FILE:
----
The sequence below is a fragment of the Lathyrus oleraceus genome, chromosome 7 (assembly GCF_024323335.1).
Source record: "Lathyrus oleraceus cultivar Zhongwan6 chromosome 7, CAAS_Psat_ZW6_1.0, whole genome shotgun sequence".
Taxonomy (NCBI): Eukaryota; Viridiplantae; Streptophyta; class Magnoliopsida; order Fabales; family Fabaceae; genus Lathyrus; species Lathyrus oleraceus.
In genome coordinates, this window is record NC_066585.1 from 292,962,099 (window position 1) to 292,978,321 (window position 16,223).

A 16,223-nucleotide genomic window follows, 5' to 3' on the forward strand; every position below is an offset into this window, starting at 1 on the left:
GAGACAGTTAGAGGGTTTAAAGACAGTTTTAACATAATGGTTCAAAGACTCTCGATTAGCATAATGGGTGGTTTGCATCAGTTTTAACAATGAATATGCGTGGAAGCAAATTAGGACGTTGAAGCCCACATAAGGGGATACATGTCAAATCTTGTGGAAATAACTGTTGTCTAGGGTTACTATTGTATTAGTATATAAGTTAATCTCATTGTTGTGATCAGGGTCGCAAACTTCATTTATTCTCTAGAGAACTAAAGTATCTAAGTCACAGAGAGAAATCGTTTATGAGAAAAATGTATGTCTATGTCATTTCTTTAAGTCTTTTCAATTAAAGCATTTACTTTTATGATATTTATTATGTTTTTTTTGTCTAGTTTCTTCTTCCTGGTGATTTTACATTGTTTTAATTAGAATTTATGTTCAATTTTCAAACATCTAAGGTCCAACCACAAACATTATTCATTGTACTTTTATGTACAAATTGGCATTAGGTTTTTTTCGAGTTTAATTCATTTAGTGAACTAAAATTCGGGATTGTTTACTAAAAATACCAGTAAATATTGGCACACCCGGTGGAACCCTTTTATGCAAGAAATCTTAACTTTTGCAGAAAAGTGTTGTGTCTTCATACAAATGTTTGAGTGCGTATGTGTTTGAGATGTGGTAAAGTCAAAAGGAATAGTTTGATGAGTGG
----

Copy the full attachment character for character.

The sequence below is a fragment of the Lathyrus oleraceus genome, chromosome 7 (assembly GCF_024323335.1).
Source record: "Lathyrus oleraceus cultivar Zhongwan6 chromosome 7, CAAS_Psat_ZW6_1.0, whole genome shotgun sequence".
Taxonomy (NCBI): Eukaryota; Viridiplantae; Streptophyta; class Magnoliopsida; order Fabales; family Fabaceae; genus Lathyrus; species Lathyrus oleraceus.
In genome coordinates, this window is record NC_066585.1 from 292,962,099 (window position 1) to 292,978,321 (window position 16,223).

A 16,223-nucleotide genomic window follows, 5' to 3' on the forward strand; every position below is an offset into this window, starting at 1 on the left:
GAGACAGTTAGAGGGTTTAAAGACAGTTTTAACATAATGGTTCAAAGACTCTCGATTAGCATAATGGGTGGTTTGCATCAGTTTTAACAATGAATATGCGTGGAAGCAAATTAGGACGTTGAAGCCCACATAAGGGGATACATGTCAAATCTTGTGGAAATAACTGTTGTCTAGGGTTACTATTGTATTAGTATATAAGTTAATCTCATTGTTGTGATCAGGGTCGCAAACTTCATTTATTCTCTAGAGAACTAAAGTATCTAAGTCACAGAGAGAAATCGTTTATGAGAAAAATGTATGTCTATGTCATTTCTTTAAGTCTTTTCAATTAAAGCATTTACTTTTATGATATTTATTATGTTTTTTTTGTCTAGTTTCTTCTTCCTGGTGATTTTACATTGTTTTAATTAGAATTTATGTTCAATTTTCAAACATCTAAGGTCCAACCACAAACATTATTCATTGTACTTTTATGTACAAATTGGCATTAGGTTTTTTTCGAGTTTAATTCATTTAGTGAACTAAAATTCGGGATTGTTTACTAAAAATACCAGTAAATATTGGCACACCCGGTGGAACCCTTTTATGCAAGAAATCTTAACTTTTGCAGAAAAGTGTTGTGTCTTCATACAAATGTTTGAGTGCGTATGTGTTTGAGATGTGGTAAAGTCAAAAGGAATAGTTTGATGAGTGG